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NO
O single personality, excepting the car- rain-gage, of rivers and mountains, weights

penter's son of Nazareth, has done so and' values, materials, tools, and machines. much to make the world of civilization we It is a history warm with the life-blood of a live in what it is as Alexander of Mace- man. It is instinct with personality, and don. He leveled the terrace upon which speaks in terms of the human will and the European history built. Whatever lay soul. History and biography blend. Events within the range of his conquests con- unfold in an order that conforms to the tributed its part to form that Mediter- opening intelligence and forming will of ranean civilization which, under Rome's personality, and matter is the obedient tool administration, became the basis of Euro- of spirit. The story of the times must pean life. What lay beyond was as if on therefore be told, if truly told, in terms of another planet. Alexander checked his a personal experience. When and where the eastward march at the Sutlej, and India personal Alexander was absent from the and China were left in a world of their own, scene, history in those days either tarried with their own mechanisms for man and or moved in eddies; the current was where society, their own theories of God and the he was. This will be excuse enough for world. Alexander's world, to which we all making this narrative of a great historic belong, went on its own separate way until, period peculiarly the story of a man, and in these latter days, a new greed of con- not merely of a conqueror. quest, begotten of commercial ambition, Plutarch says that King Philip of Macepromises at last to level the barriers which donia, shortly after the capture of Potidæa, through the centuries have stood as monu- received three different pieces of good news. ments to the outmost stations of the Mace- He learned that “Parmenion, his general, donian phalanx, and have divided the world had overthrown the Illyrians in a great batof men in twain.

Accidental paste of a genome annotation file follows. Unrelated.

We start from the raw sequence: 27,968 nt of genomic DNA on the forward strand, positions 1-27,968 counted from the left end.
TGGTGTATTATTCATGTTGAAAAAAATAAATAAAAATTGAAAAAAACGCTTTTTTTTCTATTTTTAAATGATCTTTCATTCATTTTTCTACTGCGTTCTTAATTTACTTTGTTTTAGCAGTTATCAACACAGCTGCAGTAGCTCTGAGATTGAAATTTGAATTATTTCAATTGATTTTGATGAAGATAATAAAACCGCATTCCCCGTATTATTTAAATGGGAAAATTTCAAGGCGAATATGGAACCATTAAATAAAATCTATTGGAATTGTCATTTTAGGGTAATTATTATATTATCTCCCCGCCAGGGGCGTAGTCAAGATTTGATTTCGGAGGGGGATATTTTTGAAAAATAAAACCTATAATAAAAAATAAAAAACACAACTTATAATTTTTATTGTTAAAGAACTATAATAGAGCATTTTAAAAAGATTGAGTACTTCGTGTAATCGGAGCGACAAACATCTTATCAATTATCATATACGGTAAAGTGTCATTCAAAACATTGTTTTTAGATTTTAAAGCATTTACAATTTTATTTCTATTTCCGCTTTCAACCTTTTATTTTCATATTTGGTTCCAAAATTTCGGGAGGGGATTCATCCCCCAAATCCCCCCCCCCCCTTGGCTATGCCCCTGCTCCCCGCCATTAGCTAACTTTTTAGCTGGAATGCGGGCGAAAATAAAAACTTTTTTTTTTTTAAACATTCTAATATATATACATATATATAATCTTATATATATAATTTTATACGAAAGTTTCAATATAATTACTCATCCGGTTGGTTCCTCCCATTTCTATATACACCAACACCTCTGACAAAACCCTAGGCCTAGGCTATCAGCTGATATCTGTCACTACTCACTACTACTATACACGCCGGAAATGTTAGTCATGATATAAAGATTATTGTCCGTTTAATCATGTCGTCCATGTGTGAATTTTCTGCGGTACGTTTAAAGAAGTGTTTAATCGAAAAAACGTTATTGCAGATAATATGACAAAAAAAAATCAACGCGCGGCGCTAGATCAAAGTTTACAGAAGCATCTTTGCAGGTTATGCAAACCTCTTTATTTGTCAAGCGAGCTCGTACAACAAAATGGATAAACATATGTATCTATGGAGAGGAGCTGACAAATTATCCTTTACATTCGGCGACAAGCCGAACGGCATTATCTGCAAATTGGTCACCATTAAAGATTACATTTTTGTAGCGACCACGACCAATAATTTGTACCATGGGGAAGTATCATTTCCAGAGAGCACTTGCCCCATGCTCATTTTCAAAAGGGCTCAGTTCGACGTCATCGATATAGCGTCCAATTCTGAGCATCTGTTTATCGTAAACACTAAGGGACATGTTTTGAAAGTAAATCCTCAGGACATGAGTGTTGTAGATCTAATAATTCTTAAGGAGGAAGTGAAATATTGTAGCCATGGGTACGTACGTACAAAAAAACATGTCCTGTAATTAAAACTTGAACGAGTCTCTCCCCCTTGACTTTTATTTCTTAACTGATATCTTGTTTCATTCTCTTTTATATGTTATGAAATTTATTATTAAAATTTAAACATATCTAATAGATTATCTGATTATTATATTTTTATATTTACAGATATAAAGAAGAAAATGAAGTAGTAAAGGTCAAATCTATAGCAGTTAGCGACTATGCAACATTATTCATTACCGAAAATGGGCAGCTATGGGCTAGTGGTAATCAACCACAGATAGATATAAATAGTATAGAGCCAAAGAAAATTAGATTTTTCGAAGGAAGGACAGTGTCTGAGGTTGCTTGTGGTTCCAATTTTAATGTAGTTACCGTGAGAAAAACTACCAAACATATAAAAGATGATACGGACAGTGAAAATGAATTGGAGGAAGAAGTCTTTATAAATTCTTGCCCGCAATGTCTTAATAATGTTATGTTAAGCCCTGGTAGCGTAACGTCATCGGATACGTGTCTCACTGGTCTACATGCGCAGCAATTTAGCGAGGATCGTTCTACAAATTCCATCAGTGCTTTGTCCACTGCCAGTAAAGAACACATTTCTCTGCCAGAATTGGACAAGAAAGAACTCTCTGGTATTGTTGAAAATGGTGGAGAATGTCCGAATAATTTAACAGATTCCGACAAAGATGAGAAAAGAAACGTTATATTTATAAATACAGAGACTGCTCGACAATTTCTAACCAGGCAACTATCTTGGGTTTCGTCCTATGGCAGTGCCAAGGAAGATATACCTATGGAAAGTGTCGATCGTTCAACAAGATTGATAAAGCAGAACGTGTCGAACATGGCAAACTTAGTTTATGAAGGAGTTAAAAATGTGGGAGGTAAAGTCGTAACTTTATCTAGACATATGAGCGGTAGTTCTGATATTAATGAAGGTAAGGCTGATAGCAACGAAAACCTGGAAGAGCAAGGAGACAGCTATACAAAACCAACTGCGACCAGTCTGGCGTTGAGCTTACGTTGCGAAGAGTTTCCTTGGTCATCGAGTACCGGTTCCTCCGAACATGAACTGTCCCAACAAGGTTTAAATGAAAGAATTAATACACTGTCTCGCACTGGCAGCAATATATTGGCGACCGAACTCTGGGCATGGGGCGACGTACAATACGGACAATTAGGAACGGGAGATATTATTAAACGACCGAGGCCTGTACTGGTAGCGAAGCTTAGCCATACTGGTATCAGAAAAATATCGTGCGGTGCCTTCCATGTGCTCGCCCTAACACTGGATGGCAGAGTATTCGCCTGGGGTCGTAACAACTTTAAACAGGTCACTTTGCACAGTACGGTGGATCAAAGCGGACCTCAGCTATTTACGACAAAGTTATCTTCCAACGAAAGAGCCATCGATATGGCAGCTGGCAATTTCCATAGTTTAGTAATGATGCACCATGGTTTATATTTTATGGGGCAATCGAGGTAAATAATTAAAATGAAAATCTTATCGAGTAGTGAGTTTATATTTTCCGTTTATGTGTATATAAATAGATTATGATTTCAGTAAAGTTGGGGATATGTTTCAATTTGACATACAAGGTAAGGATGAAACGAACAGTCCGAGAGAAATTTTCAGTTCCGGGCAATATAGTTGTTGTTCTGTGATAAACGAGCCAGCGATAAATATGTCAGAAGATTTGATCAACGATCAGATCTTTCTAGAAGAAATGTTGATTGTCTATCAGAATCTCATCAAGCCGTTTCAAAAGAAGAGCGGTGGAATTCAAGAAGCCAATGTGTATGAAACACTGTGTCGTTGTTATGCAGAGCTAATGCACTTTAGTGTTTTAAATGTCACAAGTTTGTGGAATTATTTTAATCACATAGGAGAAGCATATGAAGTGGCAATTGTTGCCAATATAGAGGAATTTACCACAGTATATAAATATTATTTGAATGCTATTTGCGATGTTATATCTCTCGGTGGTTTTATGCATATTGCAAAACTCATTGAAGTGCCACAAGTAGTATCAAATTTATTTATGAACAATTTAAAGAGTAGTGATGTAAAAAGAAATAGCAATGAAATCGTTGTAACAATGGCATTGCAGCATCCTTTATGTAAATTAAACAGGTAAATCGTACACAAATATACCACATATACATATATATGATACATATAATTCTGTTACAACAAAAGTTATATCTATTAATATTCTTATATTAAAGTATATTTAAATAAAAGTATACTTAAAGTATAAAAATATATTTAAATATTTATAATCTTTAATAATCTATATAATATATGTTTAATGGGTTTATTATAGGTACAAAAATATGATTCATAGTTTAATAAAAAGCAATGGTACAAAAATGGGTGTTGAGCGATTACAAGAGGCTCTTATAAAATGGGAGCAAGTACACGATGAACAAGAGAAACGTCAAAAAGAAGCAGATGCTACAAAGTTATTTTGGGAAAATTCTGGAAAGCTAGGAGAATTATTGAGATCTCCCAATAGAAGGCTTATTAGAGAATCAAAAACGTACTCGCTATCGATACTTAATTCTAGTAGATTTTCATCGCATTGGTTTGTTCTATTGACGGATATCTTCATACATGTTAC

tle, that his race-horse had won the course The story of the great Macedonian's life, at the Olympic games, and that his wife had inseparable as it is from history in its wid- given birth to Alexander.” Another story est range, stands none the less in stubborn tells how on the very night of the birth an protest against that view of history which ominous calamity fell upon Asia: the temple makes it a thing of thermometers and the of the great Diana of the Ephesians went

Copyright, 1898, by THE CENTURY Co. All rights reserved. VOL. LVII.-1.

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up in flames. So events tend to swarm to- out, and a new order, with new men and gether in history-at least, in the telling of new motives, was coming in. history. The year was undoubtedly 356 The child whose destiny it was to give B. C., and the best combination of all the in- this new world its shape was born outside dications we have makes the month Octo- the pale of the older world, and in his blood ber, though Plutarch, in deference to the joined the blood of two lines of ancient horse-race, says it was July.